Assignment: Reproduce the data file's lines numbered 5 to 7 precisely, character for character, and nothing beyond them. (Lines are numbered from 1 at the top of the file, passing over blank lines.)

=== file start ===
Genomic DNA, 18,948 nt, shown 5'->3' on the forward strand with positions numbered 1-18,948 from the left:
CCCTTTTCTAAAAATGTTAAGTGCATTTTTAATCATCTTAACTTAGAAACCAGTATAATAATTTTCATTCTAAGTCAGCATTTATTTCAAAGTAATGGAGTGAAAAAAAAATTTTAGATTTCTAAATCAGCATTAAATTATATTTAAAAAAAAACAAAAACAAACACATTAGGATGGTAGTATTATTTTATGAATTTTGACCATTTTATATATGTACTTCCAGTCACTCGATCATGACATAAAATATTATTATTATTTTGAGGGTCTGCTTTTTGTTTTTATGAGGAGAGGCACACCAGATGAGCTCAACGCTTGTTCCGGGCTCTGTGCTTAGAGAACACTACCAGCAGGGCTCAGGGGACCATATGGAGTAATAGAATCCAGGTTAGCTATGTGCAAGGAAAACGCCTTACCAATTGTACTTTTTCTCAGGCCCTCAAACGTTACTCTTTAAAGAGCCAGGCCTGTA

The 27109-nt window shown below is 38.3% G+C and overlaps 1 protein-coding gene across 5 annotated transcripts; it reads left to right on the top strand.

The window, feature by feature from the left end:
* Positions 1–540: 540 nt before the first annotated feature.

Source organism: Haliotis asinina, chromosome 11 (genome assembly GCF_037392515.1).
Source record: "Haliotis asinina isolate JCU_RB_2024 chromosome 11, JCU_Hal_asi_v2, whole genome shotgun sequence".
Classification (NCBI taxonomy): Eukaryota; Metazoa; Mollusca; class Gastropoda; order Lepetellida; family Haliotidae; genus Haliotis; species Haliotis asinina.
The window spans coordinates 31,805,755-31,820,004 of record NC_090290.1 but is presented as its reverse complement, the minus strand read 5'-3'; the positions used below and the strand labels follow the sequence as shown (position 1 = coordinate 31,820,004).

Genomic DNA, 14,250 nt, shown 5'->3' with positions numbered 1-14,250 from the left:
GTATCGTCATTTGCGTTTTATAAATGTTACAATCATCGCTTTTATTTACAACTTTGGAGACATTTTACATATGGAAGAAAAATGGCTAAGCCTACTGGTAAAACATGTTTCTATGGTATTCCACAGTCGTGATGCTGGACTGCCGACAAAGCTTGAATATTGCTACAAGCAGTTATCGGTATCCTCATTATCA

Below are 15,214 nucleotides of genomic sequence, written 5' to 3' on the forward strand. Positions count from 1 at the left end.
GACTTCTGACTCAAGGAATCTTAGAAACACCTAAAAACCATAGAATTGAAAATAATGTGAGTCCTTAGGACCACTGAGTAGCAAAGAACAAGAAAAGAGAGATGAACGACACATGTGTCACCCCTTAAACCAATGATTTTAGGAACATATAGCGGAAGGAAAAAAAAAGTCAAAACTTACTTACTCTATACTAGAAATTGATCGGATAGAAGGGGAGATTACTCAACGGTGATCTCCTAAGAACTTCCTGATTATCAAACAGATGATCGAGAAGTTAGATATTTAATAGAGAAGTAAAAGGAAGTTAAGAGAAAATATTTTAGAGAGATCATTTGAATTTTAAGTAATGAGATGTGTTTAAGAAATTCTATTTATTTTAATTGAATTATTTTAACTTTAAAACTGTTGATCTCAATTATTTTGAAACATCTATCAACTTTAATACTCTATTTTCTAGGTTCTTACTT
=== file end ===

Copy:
* Positions 1–540: 540 nt before the first annotated feature.

Source organism: Haliotis asinina, chromosome 11 (genome assembly GCF_037392515.1).
Source record: "Haliotis asinina isolate JCU_RB_2024 chromosome 11, JCU_Hal_asi_v2, whole genome shotgun sequence".